SUN VALLEY, Idaho — Foreign markets are important for U.S. beef, and ranchers are understandably concerned with President Donald Trump’s trade agenda.
Since coming into office, he has pulled the U.S. out of the Trans-Pacific Partnership and has threatened to do the same with the North American Free Trade Agreement and the U.S.-Korea Free Trade Agreement.
Representatives of USDA Foreign Agricultural Service seemed to do little to calm ranchers concerns during the Idaho Cattle Association annual convention. They did, however, confirm the importance of exports and assured them USDA is in their corner.
U.S. agricultural exports were more than $140 billion in 2016, representing more than 20 percent of farmers’ and ranchers’ income, said Jeff Jones, FAS senior policy adviser.
USDA Secretary Sonny Perdue is firmly committed to opening markets, maintaining markets and enforcing trade agreements, he said.
The mission of FAS is to promote, maintain and expand markets overseas, and the agency works hard to do that, he said.
It works closely with agricultural industries to “tackle the challenges we face in markets around the world,” he said.
For the beef industry, that effort translated into $6.4 billion — 11 percent of U.S. production — in exports in 2016, he said.
With U.S. beef production forecast to hit a record high in 2018, up 5 percent from 2017, there will be downward pressure on prices, said Ryan Bedford, FAS livestock analyst.
“Exports will play a critical role,” he said.
Beef production is also forecast to increase for Australia and Brazil, with exports expected to grow 5 percent and 4 percent, respectively, he said.
Pulling out of trade agreements will raise tariffs on U.S. beef and make it less competitive, Jones said.
Beef trade under NAFTA exploded, but Trump felt it wasn’t working for the U.S. overall, primarily in the automobile and manufacturing sectors, he said.
USDA is optimistic agriculture won’t be negatively affected in NAFTA renegotiations but if the agreement goes away, tariffs on U.S. beef will go to 26.5 percent in Canada and 20-25 percent in Mexico. The U.S. tariff on imported beef will go to 26.4 percent, he said.
Trump also believes the U.S. agreement with South Korea has not been beneficial to the U.S. automobile and steel industries. The agreement went into force in 2012 and is being reviewed, he said.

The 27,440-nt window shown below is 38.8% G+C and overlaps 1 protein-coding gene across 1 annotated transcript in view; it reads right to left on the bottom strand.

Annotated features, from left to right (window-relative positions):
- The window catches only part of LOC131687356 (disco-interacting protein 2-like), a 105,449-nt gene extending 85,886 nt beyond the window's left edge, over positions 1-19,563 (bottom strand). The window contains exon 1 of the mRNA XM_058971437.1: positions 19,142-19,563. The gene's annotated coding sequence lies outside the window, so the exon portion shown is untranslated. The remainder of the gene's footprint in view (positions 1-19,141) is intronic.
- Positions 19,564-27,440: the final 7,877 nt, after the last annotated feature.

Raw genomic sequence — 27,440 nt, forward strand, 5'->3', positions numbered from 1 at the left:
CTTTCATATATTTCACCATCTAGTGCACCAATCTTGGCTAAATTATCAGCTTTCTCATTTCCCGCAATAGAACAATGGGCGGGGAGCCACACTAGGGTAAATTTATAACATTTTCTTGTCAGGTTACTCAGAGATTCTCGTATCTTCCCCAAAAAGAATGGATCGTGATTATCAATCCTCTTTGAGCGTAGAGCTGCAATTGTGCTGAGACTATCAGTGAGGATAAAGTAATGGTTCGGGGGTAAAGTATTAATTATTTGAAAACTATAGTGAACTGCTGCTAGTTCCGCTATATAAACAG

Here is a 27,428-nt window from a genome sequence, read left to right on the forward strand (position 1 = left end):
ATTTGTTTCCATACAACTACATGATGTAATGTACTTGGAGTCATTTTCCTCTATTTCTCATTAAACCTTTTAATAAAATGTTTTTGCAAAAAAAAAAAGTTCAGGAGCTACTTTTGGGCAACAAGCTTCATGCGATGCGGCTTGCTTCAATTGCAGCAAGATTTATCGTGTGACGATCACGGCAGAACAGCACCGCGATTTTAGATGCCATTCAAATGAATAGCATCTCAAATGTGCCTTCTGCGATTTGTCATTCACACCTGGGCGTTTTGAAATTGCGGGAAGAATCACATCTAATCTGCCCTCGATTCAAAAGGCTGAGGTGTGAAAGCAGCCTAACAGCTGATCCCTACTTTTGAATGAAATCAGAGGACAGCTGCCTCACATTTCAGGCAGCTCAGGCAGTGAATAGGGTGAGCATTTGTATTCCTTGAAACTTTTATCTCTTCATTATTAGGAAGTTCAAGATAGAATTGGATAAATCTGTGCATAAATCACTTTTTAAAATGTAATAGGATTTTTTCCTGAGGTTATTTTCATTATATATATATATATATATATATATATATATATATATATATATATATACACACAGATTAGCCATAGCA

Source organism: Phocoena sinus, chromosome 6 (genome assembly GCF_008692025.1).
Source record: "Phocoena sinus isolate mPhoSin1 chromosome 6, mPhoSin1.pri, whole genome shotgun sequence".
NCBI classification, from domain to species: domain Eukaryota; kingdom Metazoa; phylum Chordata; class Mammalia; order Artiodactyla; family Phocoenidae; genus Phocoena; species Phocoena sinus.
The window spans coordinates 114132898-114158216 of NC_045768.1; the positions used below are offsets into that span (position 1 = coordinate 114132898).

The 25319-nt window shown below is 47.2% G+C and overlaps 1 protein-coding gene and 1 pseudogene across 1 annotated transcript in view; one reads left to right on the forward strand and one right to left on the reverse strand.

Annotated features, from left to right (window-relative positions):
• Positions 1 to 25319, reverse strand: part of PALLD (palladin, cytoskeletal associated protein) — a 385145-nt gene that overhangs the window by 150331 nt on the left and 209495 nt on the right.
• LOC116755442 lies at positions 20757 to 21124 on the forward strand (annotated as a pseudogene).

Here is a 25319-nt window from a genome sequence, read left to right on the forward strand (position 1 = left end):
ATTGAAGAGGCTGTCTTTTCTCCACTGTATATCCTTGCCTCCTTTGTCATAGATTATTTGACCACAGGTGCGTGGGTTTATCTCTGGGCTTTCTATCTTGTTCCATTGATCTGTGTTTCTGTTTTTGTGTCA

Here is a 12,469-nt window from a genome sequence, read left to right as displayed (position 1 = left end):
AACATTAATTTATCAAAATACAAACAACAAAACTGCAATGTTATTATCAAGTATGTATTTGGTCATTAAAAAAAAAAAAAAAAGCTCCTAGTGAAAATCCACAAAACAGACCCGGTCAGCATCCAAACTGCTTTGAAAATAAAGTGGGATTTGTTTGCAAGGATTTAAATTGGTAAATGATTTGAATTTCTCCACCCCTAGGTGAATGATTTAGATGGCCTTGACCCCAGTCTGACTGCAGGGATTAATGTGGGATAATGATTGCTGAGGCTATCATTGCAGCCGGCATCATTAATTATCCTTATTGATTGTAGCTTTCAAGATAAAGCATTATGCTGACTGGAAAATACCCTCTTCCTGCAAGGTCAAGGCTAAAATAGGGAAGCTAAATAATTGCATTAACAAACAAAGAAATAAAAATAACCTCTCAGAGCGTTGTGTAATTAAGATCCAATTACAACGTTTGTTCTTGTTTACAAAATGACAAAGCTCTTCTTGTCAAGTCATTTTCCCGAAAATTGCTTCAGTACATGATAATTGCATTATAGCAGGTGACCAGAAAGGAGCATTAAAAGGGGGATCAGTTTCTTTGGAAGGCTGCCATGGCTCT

South Korea is the fifth largest market for U.S. agriculture and the second largest market for U.S. beef. It imported $1.1 billion in U.S. beef in 2016, and exports are up 11 percent in 2017. The current 24 percent tariff is set to eventually decrease to zero but would go to 40 percent without the agreement, he said.
If the U.S. pulls out, “many competitors would have a tariff advantage,” he said.
The same competitive disadvantage looms with the Trans-Pacific Partnership. Trump felt there were significant problems with TPP, again outside agriculture, he said.
Japan’s current tariff of 38.5 percent on beef would go to 9 percent under TPP over 15 years. The other 11 countries are moving ahead with the agreement with the goal of having it go into force in 2019.
If TPP goes into force without the U.S., the tariff will go down for all the countries, and the U.S. will be at a disadvantage, he said.
“It’s important for us to stay competitive,” he said.
Beef used to be a luxury item in Japan and not really affordable, but it’s become affordable, he said.
Japan is the largest market for U.S. beef, and the U.S. share has grown steadily over the last five years, Bedford said.
Trump wants to engage in a bilateral free trade agreement with Japan, but the U.S. does have the option to rejoin the TPP negotiations, Jones said.